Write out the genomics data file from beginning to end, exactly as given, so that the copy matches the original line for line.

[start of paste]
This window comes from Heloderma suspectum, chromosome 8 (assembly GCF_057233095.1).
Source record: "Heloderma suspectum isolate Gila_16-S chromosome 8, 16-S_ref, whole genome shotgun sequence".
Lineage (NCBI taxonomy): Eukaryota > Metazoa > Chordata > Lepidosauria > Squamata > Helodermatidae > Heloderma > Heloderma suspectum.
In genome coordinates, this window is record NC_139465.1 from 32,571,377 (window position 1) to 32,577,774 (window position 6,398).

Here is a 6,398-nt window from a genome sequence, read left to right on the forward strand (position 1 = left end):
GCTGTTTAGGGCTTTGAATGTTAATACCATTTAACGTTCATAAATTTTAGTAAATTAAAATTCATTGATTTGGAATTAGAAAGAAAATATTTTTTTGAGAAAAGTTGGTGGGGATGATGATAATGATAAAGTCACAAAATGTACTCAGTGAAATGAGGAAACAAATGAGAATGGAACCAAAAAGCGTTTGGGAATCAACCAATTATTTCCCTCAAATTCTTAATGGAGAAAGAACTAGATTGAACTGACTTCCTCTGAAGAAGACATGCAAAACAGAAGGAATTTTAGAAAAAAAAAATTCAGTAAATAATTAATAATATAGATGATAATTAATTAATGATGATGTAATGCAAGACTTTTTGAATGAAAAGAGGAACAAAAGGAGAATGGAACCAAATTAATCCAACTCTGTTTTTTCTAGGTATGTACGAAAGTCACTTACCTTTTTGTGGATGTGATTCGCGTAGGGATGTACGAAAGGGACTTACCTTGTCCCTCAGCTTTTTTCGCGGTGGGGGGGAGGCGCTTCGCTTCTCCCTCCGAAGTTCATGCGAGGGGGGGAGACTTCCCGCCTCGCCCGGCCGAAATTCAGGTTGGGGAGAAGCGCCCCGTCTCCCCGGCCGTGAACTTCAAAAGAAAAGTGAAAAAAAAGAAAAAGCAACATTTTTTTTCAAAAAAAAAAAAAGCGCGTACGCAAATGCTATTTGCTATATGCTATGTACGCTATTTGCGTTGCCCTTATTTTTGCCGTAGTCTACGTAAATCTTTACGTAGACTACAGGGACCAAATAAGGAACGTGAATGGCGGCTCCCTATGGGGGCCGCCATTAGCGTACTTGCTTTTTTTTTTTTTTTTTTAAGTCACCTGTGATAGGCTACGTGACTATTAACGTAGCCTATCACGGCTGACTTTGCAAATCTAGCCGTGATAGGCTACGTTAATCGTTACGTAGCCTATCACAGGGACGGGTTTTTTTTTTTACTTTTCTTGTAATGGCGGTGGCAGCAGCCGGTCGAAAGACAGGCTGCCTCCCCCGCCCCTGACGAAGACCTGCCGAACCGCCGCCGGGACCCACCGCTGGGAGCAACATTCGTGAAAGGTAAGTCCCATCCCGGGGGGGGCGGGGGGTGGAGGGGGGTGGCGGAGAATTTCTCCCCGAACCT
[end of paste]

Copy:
This window comes from Heloderma suspectum, chromosome 8 (assembly GCF_057233095.1).
Source record: "Heloderma suspectum isolate Gila_16-S chromosome 8, 16-S_ref, whole genome shotgun sequence".
Lineage (NCBI taxonomy): Eukaryota > Metazoa > Chordata > Lepidosauria > Squamata > Helodermatidae > Heloderma > Heloderma suspectum.
In genome coordinates, this window is record NC_139465.1 from 32,571,377 (window position 1) to 32,577,774 (window position 6,398).

Here is a 6,398-nt window from a genome sequence, read left to right on the forward strand (position 1 = left end):
GCTGTTTAGGGCTTTGAATGTTAATACCATTTAACGTTCATAAATTTTAGTAAATTAAAATTCATTGATTTGGAATTAGAAAGAAAATATTTTTTTGAGAAAAGTTGGTGGGGATGATGATAATGATAAAGTCACAAAATGTACTCAGTGAAATGAGGAAACAAATGAGAATGGAACCAAAAAGCGTTTGGGAATCAACCAATTATTTCCCTCAAATTCTTAATGGAGAAAGAACTAGATTGAACTGACTTCCTCTGAAGAAGACATGCAAAACAGAAGGAATTTTAGAAAAAAAAAATTCAGTAAATAATTAATAATATAGATGATAATTAATTAATGATGATGTAATGCAAGACTTTTTGAATGAAAAGAGGAACAAAAGGAGAATGGAACCAAATTAATCCAACTCTGTTTTTTCTAGGTATGTACGAAAGTCACTTACCTTTTTGTGGATGTGATTCGCGTAGGGATGTACGAAAGGGACTTACCTTGTCCCTCAGCTTTTTTCGCGGTGGGGGGGAGGCGCTTCGCTTCTCCCTCCGAAGTTCATGCGAGGGGGGGAGACTTCCCGCCTCGCCCGGCCGAAATTCAGGTTGGGGAGAAGCGCCCCGTCTCCCCGGCCGTGAACTTCAAAAGAAAAGTGAAAAAAAAGAAAAAGCAACATTTTTTTTCAAAAAAAAAAAAAGCGCGTACGCAAATGCTATTTGCTATATGCTATGTACGCTATTTGCGTTGCCCTTATTTTTGCCGTAGTCTACGTAAATCTTTACGTAGACTACAGGGACCAAATAAGGAACGTGAATGGCGGCTCCCTATGGGGGCCGCCATTAGCGTACTTGCTTTTTTTTTTTTTTTTTTAAGTCACCTGTGATAGGCTACGTGACTATTAACGTAGCCTATCACGGCTGACTTTGCAAATCTAGCCGTGATAGGCTACGTTAATCGTTACGTAGCCTATCACAGGGACGGGTTTTTTTTTTTACTTTTCTTGTAATGGCGGTGGCAGCAGCCGGTCGAAAGACAGGCTGCCTCCCCCGCCCCTGACGAAGACCTGCCGAACCGCCGCCGGGACCCACCGCTGGGAGCAACATTCGTGAAAGGTAAGTCCCATCCCGGGGGGGGCGGGGGGTGGAGGGGGGTGGCGGAGAATTTCTCCCCGAACCT